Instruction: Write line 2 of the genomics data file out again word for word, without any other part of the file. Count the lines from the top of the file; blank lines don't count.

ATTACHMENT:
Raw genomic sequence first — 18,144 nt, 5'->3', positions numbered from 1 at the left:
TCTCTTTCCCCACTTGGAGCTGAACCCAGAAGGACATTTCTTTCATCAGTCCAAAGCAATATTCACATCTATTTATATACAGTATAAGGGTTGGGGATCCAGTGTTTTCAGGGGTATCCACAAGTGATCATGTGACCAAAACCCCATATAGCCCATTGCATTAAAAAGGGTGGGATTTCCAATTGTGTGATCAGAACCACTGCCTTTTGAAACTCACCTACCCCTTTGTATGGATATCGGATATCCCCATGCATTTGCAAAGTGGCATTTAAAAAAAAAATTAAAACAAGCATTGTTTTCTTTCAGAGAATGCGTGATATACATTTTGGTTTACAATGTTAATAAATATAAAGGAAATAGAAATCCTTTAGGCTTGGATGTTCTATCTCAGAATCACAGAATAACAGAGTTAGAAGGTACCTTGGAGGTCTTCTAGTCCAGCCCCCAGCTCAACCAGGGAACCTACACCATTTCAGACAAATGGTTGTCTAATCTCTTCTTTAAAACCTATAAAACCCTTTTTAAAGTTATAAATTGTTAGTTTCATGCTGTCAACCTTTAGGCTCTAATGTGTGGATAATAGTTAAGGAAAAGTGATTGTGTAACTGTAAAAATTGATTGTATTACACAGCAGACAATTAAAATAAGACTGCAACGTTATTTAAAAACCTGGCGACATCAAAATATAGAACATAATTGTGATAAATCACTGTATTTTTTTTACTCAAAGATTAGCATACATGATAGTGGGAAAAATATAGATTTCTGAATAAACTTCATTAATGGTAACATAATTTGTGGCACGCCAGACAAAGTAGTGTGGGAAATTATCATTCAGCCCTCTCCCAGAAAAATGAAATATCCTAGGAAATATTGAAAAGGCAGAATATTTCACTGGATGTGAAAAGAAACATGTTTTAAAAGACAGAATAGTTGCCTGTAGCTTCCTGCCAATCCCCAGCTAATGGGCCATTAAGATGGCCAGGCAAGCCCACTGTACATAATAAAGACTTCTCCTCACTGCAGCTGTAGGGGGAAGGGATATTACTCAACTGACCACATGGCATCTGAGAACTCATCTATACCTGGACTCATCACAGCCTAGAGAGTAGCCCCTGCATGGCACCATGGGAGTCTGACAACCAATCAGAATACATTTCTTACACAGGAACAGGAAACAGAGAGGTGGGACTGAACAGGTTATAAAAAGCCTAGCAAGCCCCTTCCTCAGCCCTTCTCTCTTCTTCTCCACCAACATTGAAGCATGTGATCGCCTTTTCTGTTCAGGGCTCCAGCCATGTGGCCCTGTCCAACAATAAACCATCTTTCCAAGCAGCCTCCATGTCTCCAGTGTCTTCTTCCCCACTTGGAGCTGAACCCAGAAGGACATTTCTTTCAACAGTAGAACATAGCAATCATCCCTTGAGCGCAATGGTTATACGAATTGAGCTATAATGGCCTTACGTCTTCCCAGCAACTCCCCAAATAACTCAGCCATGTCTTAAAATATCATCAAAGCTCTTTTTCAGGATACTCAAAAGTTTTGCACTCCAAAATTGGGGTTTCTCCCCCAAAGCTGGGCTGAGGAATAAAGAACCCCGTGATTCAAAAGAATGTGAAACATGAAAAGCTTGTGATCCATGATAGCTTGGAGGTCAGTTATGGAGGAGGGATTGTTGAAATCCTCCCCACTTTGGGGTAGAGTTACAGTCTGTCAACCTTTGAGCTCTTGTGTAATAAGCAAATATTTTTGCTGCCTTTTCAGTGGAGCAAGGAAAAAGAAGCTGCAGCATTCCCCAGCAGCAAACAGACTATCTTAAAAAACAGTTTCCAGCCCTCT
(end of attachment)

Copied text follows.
TCTCTTTCCCCACTTGGAGCTGAACCCAGAAGGACATTTCTTTCATCAGTCCAAAGCAATATTCACATCTATTTATATACAGTATAAGGGTTGGGGATCCAGTGTTTTCAGGGGTATCCACAAGTGATCATGTGACCAAAACCCCATATAGCCCATTGCATTAAAAAGGGTGGGATTTCCAATTGTGTGATCAGAACCACTGCCTTTTGAAACTCACCTACCCCTTTGTATGGATATCGGATATCCCCATGCATTTGCAAAGTGGCATTTAAAAAAAAAATTAAAACAAGCATTGTTTTCTTTCAGAGAATGCGTGATATACATTTTGGTTTACAATGTTAATAAATATAAAGGAAATAGAAATCCTTTAGGCTTGGATGTTCTATCTCAGAATCACAGAATAACAGAGTTAGAAGGTACCTTGGAGGTCTTCTAGTCCAGCCCCCAGCTCAACCAGGGAACCTACACCATTTCAGACAAATGGTTGTCTAATCTCTTCTTTAAAACCTATAAAACCCTTTTTAAAGTTATAAATTGTTAGTTTCATGCTGTCAACCTTTAGGCTCTAATGTGTGGATAATAGTTAAGGAAAAGTGATTGTGTAACTGTAAAAATTGATTGTATTACACAGCAGACAATTAAAATAAGACTGCAACGTTATTTAAAAACCTGGCGACATCAAAATATAGAACATAATTGTGATAAATCACTGTATTTTTTTTACTCAAAGATTAGCATACATGATAGTGGGAAAAATATAGATTTCTGAATAAACTTCATTAATGGTAACATAATTTGTGGCACGCCAGACAAAGTAGTGTGGGAAATTATCATTCAGCCCTCTCCCAGAAAAATGAAATATCCTAGGAAATATTGAAAAGGCAGAATATTTCACTGGATGTGAAAAGAAACATGTTTTAAAAGACAGAATAGTTGCCTGTAGCTTCCTGCCAATCCCCAGCTAATGGGCCATTAAGATGGCCAGGCAAGCCCACTGTACATAATAAAGACTTCTCCTCACTGCAGCTGTAGGGGGAAGGGATATTACTCAACTGACCACATGGCATCTGAGAACTCATCTATACCTGGACTCATCACAGCCTAGAGAGTAGCCCCTGCATGGCACCATGGGAGTCTGACAACCAATCAGAATACATTTCTTACACAGGAACAGGAAACAGAGAGGTGGGACTGAACAGGTTATAAAAAGCCTAGCAAGCCCCTTCCTCAGCCCTTCTCTCTTCTTCTCCACCAACATTGAAGCATGTGATCGCCTTTTCTGTTCAGGGCTCCAGCCATGTGGCCCTGTCCAACAATAAACCATCTTTCCAAGCAGCCTCCATGTCTCCAGTGTCTTCTTCCCCACTTGGAGCTGAACCCAGAAGGACATTTCTTTCAACAGTAGAACATAGCAATCATCCCTTGAGCGCAATGGTTATACGAATTGAGCTATAATGGCCTTACGTCTTCCCAGCAACTCCCCAAATAACTCAGCCATGTCTTAAAATATCATCAAAGCTCTTTTTCAGGATACTCAAAAGTTTTGCACTCCAAAATTGGGGTTTCTCCCCCAAAGCTGGGCTGAGGAATAAAGAACCCCGTGATTCAAAAGAATGTGAAACATGAAAAGCTTGTGATCCATGATAGCTTGGAGGTCAGTTATGGAGGAGGGATTGTTGAAATCCTCCCCACTTTGGGGTAGAGTTACAGTCTGTCAACCTTTGAGCTCTTGTGTAATAAGCAAATATTTTTGCTGCCTTTTCAGTGGAGCAAGGAAAAAGAAGCTGCAGCATTCCCCAGCAGCAAACAGACTATCTTAAAAAACAGTTTCCAGCCCTCT